Italy: 15th century

Venice

Venetian painting is characterized by deep, rich colors and a strong interest in the effects of light.

1400 - 1500

Beginner's guide

Venice had everything—a stable republican government led by a Doge (“Duke”), wealth from trade, and a unique location as a gateway between Western Europe and the Byzantine Empire.

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Devotional confraternities (scuole) in Renaissance Venice
Devotional confraternities (scuole) in Renaissance Venice

Brotherhoods lent stability to religious and civic life. These wealthy institutions also commissioned paintings.

Saving Venice
Saving Venice

10 inches—that’s how far Venice has sunk. As sea levels and tourism rise, can this historic city survive?

Giovanni Bellini and Titian,<em>The Feast of the Gods</em>
Giovanni Bellini and Titian,The Feast of the Gods

This canvas was rolled, varnished, reworked, and revised again. A classical scene, it once hung in a study.

Andrea Mantegna, <em>San Zeno Altarpiece</em>
Andrea Mantegna, San Zeno Altarpiece

Now in Technicolor! Mantegna’s saturated paint and vivid illusionism bring the Court of Heaven to life.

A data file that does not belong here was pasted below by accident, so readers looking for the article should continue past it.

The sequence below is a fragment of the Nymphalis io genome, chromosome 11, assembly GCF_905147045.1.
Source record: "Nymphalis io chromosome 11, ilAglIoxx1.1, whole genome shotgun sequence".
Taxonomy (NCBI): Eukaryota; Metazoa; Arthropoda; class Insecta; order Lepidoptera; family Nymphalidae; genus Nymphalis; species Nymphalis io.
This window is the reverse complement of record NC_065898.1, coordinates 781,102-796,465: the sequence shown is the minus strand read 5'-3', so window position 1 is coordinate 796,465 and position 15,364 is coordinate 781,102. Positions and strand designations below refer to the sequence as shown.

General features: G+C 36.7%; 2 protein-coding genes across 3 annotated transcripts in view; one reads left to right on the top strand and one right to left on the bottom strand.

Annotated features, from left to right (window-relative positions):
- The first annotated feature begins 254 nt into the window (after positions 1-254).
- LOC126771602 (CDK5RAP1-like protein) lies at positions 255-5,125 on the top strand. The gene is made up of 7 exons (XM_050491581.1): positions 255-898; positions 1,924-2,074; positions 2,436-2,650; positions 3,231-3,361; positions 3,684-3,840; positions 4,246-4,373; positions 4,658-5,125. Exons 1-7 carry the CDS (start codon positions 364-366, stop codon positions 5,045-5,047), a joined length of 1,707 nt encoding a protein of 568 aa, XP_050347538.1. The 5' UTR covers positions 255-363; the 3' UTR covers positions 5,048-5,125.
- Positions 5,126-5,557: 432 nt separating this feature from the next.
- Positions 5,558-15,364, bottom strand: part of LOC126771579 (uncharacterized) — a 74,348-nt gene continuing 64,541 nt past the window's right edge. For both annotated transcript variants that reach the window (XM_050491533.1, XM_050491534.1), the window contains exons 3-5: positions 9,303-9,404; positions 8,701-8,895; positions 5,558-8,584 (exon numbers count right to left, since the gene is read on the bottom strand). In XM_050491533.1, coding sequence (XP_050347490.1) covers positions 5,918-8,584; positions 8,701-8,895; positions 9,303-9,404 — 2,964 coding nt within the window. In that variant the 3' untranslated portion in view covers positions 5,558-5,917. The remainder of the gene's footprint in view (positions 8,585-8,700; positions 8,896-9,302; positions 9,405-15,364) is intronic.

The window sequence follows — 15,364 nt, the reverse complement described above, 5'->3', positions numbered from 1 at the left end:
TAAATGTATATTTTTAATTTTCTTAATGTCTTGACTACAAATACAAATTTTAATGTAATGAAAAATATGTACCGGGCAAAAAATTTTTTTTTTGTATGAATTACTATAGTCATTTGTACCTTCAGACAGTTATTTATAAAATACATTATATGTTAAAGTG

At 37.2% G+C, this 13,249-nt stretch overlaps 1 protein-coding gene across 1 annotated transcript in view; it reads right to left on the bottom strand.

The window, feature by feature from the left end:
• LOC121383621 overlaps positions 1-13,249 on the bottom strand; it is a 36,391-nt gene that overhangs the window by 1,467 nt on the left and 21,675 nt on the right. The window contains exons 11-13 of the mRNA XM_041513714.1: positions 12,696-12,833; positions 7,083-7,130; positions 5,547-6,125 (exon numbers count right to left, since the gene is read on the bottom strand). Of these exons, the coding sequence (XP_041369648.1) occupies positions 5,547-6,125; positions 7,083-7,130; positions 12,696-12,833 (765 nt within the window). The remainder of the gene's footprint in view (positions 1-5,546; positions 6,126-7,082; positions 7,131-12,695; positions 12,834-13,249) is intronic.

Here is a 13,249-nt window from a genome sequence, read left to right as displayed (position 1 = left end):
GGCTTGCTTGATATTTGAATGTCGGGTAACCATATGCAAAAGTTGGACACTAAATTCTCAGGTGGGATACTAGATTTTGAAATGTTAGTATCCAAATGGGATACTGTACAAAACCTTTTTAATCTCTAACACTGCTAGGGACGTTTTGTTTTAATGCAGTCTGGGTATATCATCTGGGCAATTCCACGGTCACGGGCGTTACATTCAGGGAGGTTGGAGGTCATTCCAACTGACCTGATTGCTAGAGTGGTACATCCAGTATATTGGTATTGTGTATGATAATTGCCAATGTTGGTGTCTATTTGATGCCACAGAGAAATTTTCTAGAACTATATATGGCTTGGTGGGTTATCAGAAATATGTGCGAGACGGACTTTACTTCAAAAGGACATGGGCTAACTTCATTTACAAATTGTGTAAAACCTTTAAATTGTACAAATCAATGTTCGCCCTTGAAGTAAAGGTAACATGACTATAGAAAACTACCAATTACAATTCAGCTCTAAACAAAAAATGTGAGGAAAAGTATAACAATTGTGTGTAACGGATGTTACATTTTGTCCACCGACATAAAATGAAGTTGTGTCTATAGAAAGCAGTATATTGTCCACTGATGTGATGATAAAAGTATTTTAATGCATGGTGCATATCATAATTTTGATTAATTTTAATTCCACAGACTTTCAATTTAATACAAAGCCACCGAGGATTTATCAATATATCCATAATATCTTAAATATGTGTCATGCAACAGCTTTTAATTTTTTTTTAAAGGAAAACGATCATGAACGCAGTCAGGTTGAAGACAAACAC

Oil paint in Venice
Oil paint in Venice

Their island climate didn’t suit fresco, so the Venetians tried oils instead—these paints blend when wet.

Giovanni Bellini, <em>San Zaccaria Altarpiece</em>
Giovanni Bellini, San Zaccaria Altarpiece

Bellini opens up this painting’s space, but holds the viewer at bay. The mood is calm, solemn, and contemplative.

Andrea Mantegna, <em>Dead Christ</em>
Andrea Mantegna, Dead Christ

Mantegna was fascinated by perspective. His radical foreshortening and realism focus attention on Christ’s wounds.

Giovanni Bellini, <em>San Giobbe Altarpiece</em>
Giovanni Bellini, San Giobbe Altarpiece

With its decorative marble and golden light, this space looks a lot like San Marco. Shall we? St. Francis beckons.

Andrea Mantegna, Camera Picta (Camera degli Sposi)
Andrea Mantegna, Camera Picta (Camera degli Sposi)

Head’s up—that plant’s about to fall! These Roman emperors may seem grave, but there’s plenty to smile at here.

Andrea Mantegna, <em>Dormition (or Death) of the Virgin</em>
Andrea Mantegna, Dormition (or Death) of the Virgin

Mantegna’s draped figures resurrect classical sculpture, but the landscape was from life—that’s Renaissance Mantua.

Andrea Mantegna, <em>Saint Sebastian</em>
Andrea Mantegna, Saint Sebastian

Roman rubble litters the ground at St. Sebastian’s feet. His nude body also recalls the antique past.

Giovanni Bellini, <em>St. Francis in the Desert</em> (or <em>St. Francis in Ecstasy</em>)
Giovanni Bellini, St. Francis in the Desert (or St. Francis in Ecstasy)

Reinterpreting a familiar narrative, Bellini imbues the natural world with symbolism.

Selected Contributors | Venice